Copies of out-of-class assignments

Keep paper and/or other reliable back-up copies of all assignments and midterm exam: you may be asked to resubmit work at any time.


The University promotes the full participation of students who experience disabilities in their academic programs. To that end, the provision of academic accommodation is a shared responsibility between the University and the student.

When accommodations are needed, the student is required to first register with Student Accessibility Services (SAS). Documentation to substantiate the existence of a disability is required, however, interim accommodations may be possible while that process is underway.

Accommodations are available for both permanent and temporary disabilities. It should be noted that common illnesses such as a cold or the flu do not constitute a disability.

Use of the SAS Exam Centre requires students to book their exams at least 7 days in advance, and not later than the 40th Class Day.

Academic Misconduct

The University of Guelph is committed to upholding the highest standards of academic integrity and it is the responsibility of all members of the University community – faculty, staff, and students – to be aware of what constitutes academic misconduct and to do as much as possible to prevent academic offences from occurring. University of Guelph students have the responsibility of abiding by the University's policy on academic misconduct regardless of their location of study; faculty, staff and students have the responsibility of supporting an environment that discourages misconduct. Students need to remain aware that instructors have access to and the right to use electronic and other means of detection.

Please note: Whether or not a student intended to commit academic misconduct is not relevant for a finding of guilt. Hurried or careless submission of assignments does not excuse students from responsibility for verifying the academic integrity of their work before submitting it. Students who are in any doubt as to whether an action on their part could be construed as an academic offence should consult with a faculty member or faculty advisor.

The Academic Misconduct Policy is detailed in the Undergraduate Calendar.

Recording of Materials

Presentations which are made in relation to course work—including lectures—cannot be recorded or copied without the permission of the presenter, whether the instructor, a classmate or guest lecturer. Material recorded with permission is restricted to use for that course unless further permission is granted.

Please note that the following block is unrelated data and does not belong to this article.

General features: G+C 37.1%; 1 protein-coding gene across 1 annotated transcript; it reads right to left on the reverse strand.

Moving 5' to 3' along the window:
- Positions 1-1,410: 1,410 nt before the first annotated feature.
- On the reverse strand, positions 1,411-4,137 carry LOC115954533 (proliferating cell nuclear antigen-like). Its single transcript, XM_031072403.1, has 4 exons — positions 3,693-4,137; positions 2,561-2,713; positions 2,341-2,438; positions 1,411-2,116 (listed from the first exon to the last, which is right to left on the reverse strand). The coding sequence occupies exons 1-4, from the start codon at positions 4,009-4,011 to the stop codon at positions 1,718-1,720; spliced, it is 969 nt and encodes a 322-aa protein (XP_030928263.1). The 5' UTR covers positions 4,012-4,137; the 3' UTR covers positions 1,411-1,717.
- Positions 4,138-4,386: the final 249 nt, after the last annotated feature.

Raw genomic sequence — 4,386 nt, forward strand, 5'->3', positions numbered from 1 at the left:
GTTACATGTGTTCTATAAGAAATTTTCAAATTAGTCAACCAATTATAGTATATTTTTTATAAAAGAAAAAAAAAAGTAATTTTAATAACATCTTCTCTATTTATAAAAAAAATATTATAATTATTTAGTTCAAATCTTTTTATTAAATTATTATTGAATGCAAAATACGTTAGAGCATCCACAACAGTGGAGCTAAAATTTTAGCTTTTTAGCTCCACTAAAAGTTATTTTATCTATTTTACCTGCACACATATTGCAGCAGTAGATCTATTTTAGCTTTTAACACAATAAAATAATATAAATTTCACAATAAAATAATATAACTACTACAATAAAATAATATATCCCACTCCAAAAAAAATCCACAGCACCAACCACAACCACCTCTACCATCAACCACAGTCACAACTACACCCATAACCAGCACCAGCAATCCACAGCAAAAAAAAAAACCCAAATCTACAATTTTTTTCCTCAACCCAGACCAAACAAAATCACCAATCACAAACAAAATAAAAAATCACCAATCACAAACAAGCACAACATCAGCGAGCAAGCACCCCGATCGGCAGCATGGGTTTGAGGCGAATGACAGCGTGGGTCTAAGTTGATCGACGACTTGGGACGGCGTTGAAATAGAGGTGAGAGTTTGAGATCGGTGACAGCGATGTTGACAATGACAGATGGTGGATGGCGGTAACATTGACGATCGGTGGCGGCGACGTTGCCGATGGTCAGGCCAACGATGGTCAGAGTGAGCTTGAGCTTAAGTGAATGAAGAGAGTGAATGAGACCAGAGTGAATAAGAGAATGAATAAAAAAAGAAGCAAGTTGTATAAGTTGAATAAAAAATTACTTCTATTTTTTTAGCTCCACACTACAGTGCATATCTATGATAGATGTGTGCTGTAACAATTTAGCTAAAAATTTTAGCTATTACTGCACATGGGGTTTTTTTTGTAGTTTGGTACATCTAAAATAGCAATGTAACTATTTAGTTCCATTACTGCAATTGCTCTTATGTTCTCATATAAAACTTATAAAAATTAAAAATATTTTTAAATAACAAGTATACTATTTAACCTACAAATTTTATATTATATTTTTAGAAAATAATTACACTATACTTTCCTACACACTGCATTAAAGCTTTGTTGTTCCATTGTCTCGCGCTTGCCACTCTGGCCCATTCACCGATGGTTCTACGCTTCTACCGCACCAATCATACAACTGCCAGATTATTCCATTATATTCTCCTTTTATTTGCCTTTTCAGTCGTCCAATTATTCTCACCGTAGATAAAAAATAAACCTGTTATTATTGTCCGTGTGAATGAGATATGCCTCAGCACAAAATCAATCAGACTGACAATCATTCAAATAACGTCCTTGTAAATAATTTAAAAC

The Undergraduate Calendar are the source of information about the University of Guelph’s procedures, policies and regulations which apply to undergraduate, graduate and diploma programs.

Course Evaluation Information

The Department of Physics requires student assessment of all courses taught by the Department. These assessments provide essential feedback to faculty on their teaching by identifying both strengths and possible areas of improvement. In addition, annual student assessment of teaching provides part of the information used by the Department Tenure and Promotion Committee in evaluating the faculty member's contribution in the area of teaching. The Department's teaching evaluation questionnaire invites student response both through numerically quantifiable data, and written student comments. In conformity with University of Guelph Faculty Policy, the Department Tenure and Promotions Committee only considers comments signed by students. Your instructor will see all signed and unsigned comments after final grades are submitted. Written student comments may also be used in support of a nomination for internal and external teaching awards.

NOTE: No information will be passed on to the instructor until after the final grades have been submitted.